Most of the controls for high-frequency processing are analogous to those for the LF processing. Illuminate the High switch to activate the algorithm, then adjust the Freq control to set the cutoff (adjustable from 1 to 20 kHz) above which processing takes place at the depth determined by your Level setting. A separate virtual LED lights, as in the LF-processing control section, to guide your hand. The Softness control is unique; crank it clockwise to increase soft-knee compression of high frequencies, just like analog tape would impart.

At the center of the GUI, you can rotate the Shape control to switch among eight different saturation curves (or “None,” which bypasses the main saturator): Soft, Medium and Hard Valves (emulated tube circuits); Warm (vintage) and Modern Tape; Soft Clip (clipping like a driven diode would impart); Hard Clip (as overloaded AD converters sound); and a “Ram” saturation curve in the shape of a ram’s horn. (Yeah, I had to Google “ram image” to fully conjure that one.)

Crank the Saturation control clockwise to drive your selected saturation algorithm harder. There’s a separate virtual LED to inform you if you’re ramming the saturation algorithm too hard (pun, unfortunately, intended).

A phase-compensated Mix control lets you adjust the balance of dry and processed signals before the inconspicuously important Output control. Cranking the latter, you can drive a downstream soft-knee limiter or soft-clip saturator—each with a ceiling level fixed at 0 dBFS, and together bypassable—that can make a huge difference in the plug-in’s sound.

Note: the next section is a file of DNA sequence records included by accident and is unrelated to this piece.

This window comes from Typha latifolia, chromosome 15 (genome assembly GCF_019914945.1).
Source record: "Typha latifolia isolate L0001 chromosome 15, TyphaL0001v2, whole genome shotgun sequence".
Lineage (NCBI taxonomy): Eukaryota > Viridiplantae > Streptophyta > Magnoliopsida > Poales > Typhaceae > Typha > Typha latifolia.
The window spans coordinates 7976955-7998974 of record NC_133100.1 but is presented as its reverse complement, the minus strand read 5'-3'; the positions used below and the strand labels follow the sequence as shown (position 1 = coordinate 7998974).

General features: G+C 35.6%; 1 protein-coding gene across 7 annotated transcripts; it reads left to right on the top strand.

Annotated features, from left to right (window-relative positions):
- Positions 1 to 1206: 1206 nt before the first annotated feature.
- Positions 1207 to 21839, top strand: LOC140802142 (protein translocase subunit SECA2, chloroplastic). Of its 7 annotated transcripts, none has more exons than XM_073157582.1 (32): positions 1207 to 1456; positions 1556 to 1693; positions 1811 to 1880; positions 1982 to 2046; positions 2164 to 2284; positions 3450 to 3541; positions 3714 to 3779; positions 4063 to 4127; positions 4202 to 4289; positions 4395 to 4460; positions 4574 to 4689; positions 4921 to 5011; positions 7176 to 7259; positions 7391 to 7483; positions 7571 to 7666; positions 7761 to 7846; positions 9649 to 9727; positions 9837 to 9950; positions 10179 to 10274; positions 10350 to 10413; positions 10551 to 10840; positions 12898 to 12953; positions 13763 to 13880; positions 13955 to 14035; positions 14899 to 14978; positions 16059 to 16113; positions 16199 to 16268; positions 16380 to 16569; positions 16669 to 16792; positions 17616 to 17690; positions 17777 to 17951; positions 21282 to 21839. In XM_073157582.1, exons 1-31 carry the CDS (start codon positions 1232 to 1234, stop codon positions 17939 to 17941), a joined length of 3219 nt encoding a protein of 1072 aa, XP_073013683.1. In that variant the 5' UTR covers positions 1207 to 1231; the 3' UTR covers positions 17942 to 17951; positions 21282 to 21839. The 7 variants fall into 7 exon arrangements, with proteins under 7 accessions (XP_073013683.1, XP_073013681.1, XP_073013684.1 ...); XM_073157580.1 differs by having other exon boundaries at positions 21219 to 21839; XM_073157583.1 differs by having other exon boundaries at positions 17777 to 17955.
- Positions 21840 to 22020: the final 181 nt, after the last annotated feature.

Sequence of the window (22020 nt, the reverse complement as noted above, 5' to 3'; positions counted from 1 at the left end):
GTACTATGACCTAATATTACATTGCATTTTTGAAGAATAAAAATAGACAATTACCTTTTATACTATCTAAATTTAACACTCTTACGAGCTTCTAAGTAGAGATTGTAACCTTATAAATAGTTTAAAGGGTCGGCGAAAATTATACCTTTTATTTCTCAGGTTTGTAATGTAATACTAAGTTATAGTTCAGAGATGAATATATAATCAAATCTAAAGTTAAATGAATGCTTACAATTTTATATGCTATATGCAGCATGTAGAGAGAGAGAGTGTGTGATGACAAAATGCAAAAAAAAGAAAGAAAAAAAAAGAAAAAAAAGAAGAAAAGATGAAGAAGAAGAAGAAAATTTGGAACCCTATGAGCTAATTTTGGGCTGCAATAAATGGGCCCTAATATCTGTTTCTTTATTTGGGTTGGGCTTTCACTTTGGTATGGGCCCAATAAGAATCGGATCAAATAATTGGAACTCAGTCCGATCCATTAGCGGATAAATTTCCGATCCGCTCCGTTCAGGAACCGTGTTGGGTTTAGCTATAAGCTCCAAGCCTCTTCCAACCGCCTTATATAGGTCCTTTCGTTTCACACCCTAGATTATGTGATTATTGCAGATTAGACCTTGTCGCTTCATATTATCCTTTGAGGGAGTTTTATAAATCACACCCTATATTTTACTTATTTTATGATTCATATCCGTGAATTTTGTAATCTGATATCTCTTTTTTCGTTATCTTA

Opening a hidden control panel reveals a sidechain highpass filter (HPF) that affects what frequencies are dealt overall saturation. Also accessed there are pre- and/or post-processing HPFs in the audio path, “FAT” 4x-oversampling, and a smoothing effect for the saturator (reducing aliasing).


A glance at PSP Impressor’s GUI only gives you a hint of the plugin’s power as a compressor, its raison d’ tre. (A separate saturator and brick-wall limiter, both with fixed threshold and 0dbFS ceiling, are also included.) By rotating the bypassable compressor’s Shape control clockwise, you can select among six progressively harder compression curves: Soft, Wide, Medium, Short, Sharp or Hard. In practical terms, these run the gamut from extremely gentle, mastering-style knees and ratios to soft- and hard-knee limiters; toggling RMS and peak-detection modes (limiters by definition use the latter) further refines those behaviors.

Select a feedback, feed-forward or combination design for the level detector to metamorphose the compressor’s sound from warm (like an opto-electronic compressor) to transparent (like a VCA-based one), or a mix of both. Attack and release parameters have both wide-ranging manual controls—including time multipliers— and different auto settings. Adjust the Hold control to maintain compression for up to 1 second in the absence of new peaks above threshold, and engage Look(-ahead) mode to nip any peaks in the bud.